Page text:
Of course, equal consideration/congrats/rose petals should be thrown at Ms. Diane Goode. Over the years Ms. Goode has pared down her style to its essential elements. In this story you’ve picture created with line on paper alongside watercolors and gouache. The color palette is a comfortable series of greens, blues, and serene (though certainly NOT pastel) shades and tones. As for the characters themselves, Goode places them in an abundant amount of white space. She knows how to show them off. To let them stand and pose and prance about without cluttering up the images. Yet for all this simplicity, she also conveys some very tender and dear emotions. Cleverly, the alligator head is able to show the emotions of the boy inside of it. And aside from his human hands and legs, you might begin to believe (as the kid himself undoubtedly does) that he really is an alligator incarnate. Now Ms. Goode chose to set this story in a time that never existed, which is rather interesting to look at. By the clothing, you might think that this story took place in the early 20th century (maybe the 30s). Heck, the bully in the book (who proves easy enough to frighten) wears a soft cabbie hat and blue suit. All the boys are in short pants, all the girls are in dresses, and the teacher is prone to a bow tie or two when he feels the yen. On the flip side, this is a fully multicultural books. The vet is black, the schoolmates are all sorts of ethnicities, and there’s even a girl in a wheelchair in one of the scenes. So while this is a time and place in world history that probably never happened, you’ll come to wish that it had.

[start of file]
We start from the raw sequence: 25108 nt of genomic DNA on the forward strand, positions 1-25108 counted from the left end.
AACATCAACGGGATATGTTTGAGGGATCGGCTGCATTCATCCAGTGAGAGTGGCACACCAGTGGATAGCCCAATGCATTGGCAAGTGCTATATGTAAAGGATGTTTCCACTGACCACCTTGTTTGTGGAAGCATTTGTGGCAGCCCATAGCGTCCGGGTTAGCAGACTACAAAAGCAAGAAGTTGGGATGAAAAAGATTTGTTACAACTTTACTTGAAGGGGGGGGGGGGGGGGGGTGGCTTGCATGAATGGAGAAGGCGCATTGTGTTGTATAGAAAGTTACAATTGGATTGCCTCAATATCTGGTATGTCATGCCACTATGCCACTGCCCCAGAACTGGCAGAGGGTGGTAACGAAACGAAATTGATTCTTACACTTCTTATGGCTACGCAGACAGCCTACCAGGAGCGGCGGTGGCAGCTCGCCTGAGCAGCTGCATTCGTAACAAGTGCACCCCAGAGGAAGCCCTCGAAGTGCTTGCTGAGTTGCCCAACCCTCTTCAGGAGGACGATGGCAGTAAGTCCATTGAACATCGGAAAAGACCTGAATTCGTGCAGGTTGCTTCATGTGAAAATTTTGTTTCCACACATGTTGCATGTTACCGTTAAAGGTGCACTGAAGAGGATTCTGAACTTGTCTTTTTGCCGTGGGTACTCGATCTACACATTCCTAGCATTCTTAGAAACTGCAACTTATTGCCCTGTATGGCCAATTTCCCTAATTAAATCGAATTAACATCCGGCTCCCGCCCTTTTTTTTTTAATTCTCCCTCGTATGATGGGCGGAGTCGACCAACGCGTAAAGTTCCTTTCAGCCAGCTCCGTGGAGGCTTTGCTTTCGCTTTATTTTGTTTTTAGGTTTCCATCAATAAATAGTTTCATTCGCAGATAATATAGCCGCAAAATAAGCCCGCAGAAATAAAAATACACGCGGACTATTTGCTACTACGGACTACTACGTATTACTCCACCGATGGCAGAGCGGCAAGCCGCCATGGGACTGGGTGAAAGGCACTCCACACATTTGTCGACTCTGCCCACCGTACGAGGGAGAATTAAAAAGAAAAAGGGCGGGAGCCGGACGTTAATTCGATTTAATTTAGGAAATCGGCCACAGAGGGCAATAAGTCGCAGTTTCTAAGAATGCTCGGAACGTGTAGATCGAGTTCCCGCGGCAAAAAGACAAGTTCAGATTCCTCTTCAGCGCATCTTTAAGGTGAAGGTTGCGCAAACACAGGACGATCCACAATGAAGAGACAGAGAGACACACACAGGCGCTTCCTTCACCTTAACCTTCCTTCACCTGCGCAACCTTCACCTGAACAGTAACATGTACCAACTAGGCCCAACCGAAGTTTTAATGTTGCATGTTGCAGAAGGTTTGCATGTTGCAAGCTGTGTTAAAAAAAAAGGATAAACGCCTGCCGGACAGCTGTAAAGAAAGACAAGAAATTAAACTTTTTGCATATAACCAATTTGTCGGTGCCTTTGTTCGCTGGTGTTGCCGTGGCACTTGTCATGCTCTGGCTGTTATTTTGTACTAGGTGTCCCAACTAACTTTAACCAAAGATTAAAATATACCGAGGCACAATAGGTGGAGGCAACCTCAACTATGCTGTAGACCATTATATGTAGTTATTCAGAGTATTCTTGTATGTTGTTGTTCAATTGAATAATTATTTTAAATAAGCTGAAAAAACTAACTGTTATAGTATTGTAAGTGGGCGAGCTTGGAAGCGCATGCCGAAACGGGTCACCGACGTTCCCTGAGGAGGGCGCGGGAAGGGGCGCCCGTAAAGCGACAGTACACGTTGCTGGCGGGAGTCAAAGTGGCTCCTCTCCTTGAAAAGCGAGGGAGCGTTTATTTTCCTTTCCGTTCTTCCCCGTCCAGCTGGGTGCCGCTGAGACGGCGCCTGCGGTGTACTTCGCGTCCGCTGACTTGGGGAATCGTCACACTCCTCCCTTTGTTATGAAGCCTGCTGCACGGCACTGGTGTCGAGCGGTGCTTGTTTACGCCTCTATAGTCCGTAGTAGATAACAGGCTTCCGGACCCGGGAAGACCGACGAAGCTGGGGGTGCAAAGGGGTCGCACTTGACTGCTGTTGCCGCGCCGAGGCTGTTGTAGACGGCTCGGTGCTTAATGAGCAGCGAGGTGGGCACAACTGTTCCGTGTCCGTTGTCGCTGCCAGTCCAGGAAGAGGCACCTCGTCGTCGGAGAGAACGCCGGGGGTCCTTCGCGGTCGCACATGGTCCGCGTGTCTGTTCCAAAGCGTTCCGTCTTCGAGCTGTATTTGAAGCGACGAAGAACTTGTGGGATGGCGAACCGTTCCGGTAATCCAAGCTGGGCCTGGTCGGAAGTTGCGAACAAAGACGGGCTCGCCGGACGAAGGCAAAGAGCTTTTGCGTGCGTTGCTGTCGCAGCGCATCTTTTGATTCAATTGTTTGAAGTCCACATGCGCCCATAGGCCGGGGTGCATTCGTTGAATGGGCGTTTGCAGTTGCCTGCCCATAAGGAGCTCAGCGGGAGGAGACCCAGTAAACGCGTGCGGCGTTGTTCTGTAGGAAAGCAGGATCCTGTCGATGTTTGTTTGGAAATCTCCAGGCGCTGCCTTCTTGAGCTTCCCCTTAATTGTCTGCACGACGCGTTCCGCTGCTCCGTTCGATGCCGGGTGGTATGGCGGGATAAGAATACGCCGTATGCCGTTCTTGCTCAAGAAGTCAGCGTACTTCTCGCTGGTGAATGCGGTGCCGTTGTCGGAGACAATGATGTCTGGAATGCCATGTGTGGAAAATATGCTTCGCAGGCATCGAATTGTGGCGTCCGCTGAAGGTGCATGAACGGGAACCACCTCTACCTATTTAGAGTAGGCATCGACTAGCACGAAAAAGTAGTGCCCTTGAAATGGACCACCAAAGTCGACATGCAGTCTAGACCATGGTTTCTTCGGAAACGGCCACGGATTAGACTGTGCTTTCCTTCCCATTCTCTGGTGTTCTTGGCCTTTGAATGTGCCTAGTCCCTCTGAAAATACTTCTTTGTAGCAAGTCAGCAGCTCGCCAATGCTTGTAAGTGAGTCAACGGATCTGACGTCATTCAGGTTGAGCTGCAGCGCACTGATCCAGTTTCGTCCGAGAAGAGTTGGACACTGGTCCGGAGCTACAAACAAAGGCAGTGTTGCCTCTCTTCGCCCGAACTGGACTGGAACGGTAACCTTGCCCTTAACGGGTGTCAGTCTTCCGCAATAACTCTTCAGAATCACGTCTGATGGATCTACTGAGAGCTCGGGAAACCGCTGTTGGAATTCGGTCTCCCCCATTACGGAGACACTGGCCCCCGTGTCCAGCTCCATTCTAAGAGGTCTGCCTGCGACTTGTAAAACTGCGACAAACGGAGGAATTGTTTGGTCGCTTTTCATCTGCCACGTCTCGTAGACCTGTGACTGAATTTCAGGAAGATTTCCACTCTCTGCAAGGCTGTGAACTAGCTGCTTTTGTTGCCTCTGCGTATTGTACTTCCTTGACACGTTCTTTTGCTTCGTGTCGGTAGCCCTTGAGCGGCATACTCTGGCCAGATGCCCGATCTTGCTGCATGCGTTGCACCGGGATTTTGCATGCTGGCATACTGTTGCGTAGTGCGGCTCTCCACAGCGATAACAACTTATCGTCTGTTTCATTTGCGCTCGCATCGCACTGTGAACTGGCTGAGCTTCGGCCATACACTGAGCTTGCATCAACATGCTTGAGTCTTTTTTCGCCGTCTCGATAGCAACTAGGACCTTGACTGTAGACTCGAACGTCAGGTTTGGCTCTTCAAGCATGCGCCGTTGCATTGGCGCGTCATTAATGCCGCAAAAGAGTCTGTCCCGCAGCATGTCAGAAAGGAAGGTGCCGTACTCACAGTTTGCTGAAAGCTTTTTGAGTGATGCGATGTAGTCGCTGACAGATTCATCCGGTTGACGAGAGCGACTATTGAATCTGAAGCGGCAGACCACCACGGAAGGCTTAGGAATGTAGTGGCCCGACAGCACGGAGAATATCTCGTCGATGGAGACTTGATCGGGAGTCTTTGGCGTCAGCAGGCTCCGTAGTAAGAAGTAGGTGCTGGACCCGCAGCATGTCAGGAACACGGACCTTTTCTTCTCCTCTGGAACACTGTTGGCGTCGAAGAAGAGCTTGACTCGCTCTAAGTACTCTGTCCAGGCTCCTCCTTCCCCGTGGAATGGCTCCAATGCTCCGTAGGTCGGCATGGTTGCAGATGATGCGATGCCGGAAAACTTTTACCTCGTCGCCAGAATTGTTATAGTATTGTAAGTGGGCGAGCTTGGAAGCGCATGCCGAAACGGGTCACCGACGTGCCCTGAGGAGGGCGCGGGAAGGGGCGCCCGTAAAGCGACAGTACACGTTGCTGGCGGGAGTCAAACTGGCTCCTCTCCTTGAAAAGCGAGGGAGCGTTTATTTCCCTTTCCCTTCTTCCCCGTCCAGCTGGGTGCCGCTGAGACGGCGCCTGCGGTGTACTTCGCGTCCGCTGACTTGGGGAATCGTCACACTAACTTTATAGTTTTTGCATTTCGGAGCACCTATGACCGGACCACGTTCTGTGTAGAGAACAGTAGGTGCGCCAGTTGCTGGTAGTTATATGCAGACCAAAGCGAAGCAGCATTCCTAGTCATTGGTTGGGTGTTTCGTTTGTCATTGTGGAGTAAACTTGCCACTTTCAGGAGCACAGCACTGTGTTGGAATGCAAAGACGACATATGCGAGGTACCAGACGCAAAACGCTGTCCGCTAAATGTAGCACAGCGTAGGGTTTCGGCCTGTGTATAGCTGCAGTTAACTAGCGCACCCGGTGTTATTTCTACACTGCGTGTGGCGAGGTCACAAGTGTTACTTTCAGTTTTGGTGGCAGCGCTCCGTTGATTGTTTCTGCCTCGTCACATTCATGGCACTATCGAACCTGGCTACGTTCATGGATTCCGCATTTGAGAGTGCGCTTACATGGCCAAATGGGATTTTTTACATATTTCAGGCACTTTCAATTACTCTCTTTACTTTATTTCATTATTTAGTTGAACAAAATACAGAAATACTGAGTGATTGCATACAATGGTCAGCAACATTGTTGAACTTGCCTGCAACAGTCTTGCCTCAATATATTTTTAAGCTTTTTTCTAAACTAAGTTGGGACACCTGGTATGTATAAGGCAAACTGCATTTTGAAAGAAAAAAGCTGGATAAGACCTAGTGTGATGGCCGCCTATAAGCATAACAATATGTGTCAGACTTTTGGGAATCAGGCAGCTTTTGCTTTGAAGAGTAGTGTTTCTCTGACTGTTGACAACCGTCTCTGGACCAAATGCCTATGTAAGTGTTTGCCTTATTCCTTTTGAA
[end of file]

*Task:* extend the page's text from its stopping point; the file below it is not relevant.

Ah, but I did have one objection to this book and I’m afraid it deals with the choice to make this a rhyming text. It’s always a dangerous decision on any author’s part. Now by and large and for the most part Rylant does very well by her words. “His days were quite happy, his days were a joy . . . / What a good green life for an alligator boy.” That’s all well and good. Unfortunately, there are times when the rhymes don’t scan. “He found his dear dad and told him the story / of being a lizard, no longer a boy.” Now insofar as I can tell, that’s supposed to rhyme. The entire book is ABABAB. Um… this line doesn’t. Also there is the brief moment of awkwardness here and there. “She asked a good doctor to come and to see / this boy who could not a boy now be.” Doesn’t scan all that well and it’s doggone difficult to say properly aloud.

Quibbles aside, I have a very special place in my heart for this book. Really, it belongs in the same camp as “Imogene’s Antlers” by David Small. By sheer coincidence, it also is coming out in the same year as Emily Jenkins’, “Daffodil, Crocodile”, about a little girl who dresses up in a crocodile head to distinguish herself from her sisters. But where “Daffodil, Crocodile” is madcap and crazed, “Alligator Boy” is small and quiet and supremely sublime. A fantastic book for one-on-one sharing and a great story for any kid who has ever wished to take their dressing up to an entirely different level.

On shelves June 1, 2007